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Mac vs. Windows Review

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Here is an honest Mac vs. Windows review, because if your like me…personal reviews where you can know the person are a lot more convincing. I have been an avid windows user for most of my life. Using the OS for things such as movies right through to programming. So bearing the more ‘heavy’ usage user in mind…how does a Mac shape up?

Macs primarily have had a reputation for being artistic, which is dead accurate – if you’re going to be doing something artistic with it. Though for the majority of us we simply need to know how does it compare when writing a Word document or doing a PowerPoint presentation along with other vitals such as network connectivity and hardware compatibility.

Well let me put any fears of hardware issues to absolute rest. And as far as Microsoft suite for Mac is concerned – it’s an absolute ease.

So what would I pin as the biggest differences between Mac and Windows. Well number one is interface:

The things you will have to get use to are that the precious start menu will take a hike, along with all your familiar terms of recycle bin, control panel, my computer etc. So your have to say hello to the dock, trash, system preferences, and finder.

Another layout change is the close, minimize and maximise icons switch size and take on the new meaning of close (though just the window and not the programme), minimize, and fit to window size.

The task bar has also got out the window so to speak. Meet the other task bar thingy that now sits on the top of your screen. The very cool feature of this though is that it is the standard place for all your default controls of file, edit, help etc (depending on which programme you are dealing with).

Number two is window layouts:

As I mentioned under interface, with a Mac you have a fit to window button, and for any Windows user that means absolute bollocks. So let me explain:

A window that only needs so much height or width will be resized to exactly those dimensions. So when you are working off a notebook monitor 13” monitor and want to run Word and view a website simultaneously this feature is a dream.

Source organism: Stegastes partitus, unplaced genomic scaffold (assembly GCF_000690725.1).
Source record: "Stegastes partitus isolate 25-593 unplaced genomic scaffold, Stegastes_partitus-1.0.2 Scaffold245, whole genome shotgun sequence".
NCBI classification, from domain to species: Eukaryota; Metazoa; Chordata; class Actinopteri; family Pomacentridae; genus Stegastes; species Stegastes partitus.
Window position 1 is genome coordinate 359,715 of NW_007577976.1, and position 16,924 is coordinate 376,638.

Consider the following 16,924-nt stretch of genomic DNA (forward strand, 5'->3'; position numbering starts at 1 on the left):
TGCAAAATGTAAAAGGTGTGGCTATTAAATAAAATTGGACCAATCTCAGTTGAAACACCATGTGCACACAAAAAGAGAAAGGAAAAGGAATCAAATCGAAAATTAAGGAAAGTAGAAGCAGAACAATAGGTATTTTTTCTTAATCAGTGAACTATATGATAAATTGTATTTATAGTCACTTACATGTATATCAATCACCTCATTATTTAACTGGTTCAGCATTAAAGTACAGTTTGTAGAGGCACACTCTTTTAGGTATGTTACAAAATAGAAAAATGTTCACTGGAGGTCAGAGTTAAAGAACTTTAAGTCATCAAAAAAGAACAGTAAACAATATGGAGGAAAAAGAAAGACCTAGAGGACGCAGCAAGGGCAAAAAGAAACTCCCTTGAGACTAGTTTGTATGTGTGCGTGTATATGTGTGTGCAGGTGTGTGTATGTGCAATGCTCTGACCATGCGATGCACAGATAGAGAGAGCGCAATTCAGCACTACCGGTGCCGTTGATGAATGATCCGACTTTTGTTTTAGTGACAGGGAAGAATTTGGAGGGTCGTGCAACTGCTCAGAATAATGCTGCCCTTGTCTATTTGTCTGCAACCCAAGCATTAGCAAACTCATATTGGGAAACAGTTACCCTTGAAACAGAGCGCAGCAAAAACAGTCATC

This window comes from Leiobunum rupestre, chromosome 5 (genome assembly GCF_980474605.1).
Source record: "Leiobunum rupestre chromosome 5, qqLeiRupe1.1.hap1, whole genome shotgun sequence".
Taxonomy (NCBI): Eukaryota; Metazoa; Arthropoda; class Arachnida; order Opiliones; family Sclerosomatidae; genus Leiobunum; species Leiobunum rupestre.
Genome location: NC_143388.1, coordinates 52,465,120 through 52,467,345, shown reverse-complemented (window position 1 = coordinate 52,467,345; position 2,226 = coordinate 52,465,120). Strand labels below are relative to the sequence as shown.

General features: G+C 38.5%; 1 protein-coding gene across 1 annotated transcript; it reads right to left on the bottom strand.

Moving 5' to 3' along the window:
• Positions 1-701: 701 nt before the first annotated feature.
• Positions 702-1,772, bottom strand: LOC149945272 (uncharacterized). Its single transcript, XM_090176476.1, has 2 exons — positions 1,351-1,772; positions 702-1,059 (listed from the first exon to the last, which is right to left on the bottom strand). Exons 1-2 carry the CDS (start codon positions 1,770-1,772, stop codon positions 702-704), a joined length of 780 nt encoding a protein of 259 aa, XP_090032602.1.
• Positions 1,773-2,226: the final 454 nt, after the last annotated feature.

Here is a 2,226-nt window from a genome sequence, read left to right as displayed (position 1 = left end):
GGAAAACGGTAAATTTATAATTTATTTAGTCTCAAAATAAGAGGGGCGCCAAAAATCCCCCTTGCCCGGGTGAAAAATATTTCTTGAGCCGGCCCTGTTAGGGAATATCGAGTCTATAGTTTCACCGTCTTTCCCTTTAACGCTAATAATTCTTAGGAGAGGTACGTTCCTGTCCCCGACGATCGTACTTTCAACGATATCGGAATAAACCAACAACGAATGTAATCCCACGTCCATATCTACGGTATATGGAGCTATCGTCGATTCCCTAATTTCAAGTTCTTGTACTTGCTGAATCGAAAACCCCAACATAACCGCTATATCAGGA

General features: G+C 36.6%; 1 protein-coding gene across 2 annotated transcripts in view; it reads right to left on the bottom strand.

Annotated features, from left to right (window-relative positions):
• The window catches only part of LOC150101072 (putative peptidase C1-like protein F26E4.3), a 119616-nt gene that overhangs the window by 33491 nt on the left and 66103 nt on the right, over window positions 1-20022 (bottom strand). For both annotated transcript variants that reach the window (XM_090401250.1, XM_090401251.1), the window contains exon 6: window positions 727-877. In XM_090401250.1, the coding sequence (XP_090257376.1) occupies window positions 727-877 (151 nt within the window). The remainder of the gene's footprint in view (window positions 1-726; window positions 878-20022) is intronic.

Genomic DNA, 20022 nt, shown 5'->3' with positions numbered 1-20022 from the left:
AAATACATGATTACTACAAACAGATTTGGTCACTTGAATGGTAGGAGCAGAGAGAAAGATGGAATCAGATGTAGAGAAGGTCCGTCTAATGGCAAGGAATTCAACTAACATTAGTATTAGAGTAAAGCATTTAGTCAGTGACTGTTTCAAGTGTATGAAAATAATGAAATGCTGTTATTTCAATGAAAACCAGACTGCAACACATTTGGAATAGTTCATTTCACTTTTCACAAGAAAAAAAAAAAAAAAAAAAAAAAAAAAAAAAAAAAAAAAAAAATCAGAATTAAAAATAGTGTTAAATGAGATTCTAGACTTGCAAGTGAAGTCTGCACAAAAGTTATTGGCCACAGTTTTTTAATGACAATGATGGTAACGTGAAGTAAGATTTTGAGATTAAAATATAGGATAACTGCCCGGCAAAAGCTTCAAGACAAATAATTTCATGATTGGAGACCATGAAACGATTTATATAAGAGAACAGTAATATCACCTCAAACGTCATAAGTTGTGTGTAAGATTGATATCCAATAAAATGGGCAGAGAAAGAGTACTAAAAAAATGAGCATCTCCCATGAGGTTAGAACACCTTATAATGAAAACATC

The third is major difference is:

The cool F features. On a standard Mac keyboard, F3 will shrink all your open windows, and kind of zoom you out of your screen so you can very conveniently switch windows whilst seeing what that window is and how far it might be loaded (if it’s a website or download).

F4 will be your dashboard. This is for all your widgets (or as Windows calls them, Gadgets). Here you can add anything from a calculator to a weather viewer.

And lastly:

Some of the most pleasant surprises to me were the amazing functionality of the Spotlight tool. As Windows Vista has now incorporated a search bar in almost every window, we must bear in mind that Mac has done the same for a number of years prior to it, and therefore comes as absolutely no surprise that it is far superior. Personally I found the search bar on windows to be an irritation to use as it was slow and display results in very little order what-so-ever. The Mac Spotlight on the other hand, is amazing. Imaging this search bar running like a filter. Every character you punch into it, it responds to immediately and whilst this is being done it is grouping the results into sub-categories of Documents, Movies, Web Page etc.

So moving on to my pros of Mac, versus Windows.

A major win for Windows is its range of products, and while its true this has got very little to do with the OS itself, it does help.

Mac is 99% virus free, no lies; you cant even find anti-virus software for a Mac.

Mac personally has much fewer incidences of freezing or worse, crashing.

Mac runs smother. For example even if a window were to stop responding, the others will run absolutely unaffected until you force quit on that one window or it fixes itself.

Mac needs less upgrading, therefore saving you money.

Mac can run windows.

Yes, yes it can run Windows, or Linux for that matter, and damn well. Here you have two options, Macs standard utility – Bootcamp. Or Mac’s number one selling programme – Parallels.

The difference is this; Bootcamp comes standard and requires you to restart your machine each time you want to switch OS’s, while with Parallels you can run both OS’s at one time.

So my conclusion is:

Be you a scholar, a businessman or simply a person who needs a computer, chuck Windows out your life and turn to Mac.

I am running a Mac, 2GB RAM, 2.4Ghz, 120GB HDD.

If you want to ask me any further questions, feel free to email me at: or comment on this blog, thank you 🙂

Some videos I found to be useful:

Apple Macbook review by

Macbook Review

Run Windows and Mac side-by-side with Parallels


Written by techran

August 31, 2008 at 10:30 am

Posted in Mac Related

Tagged with , ,

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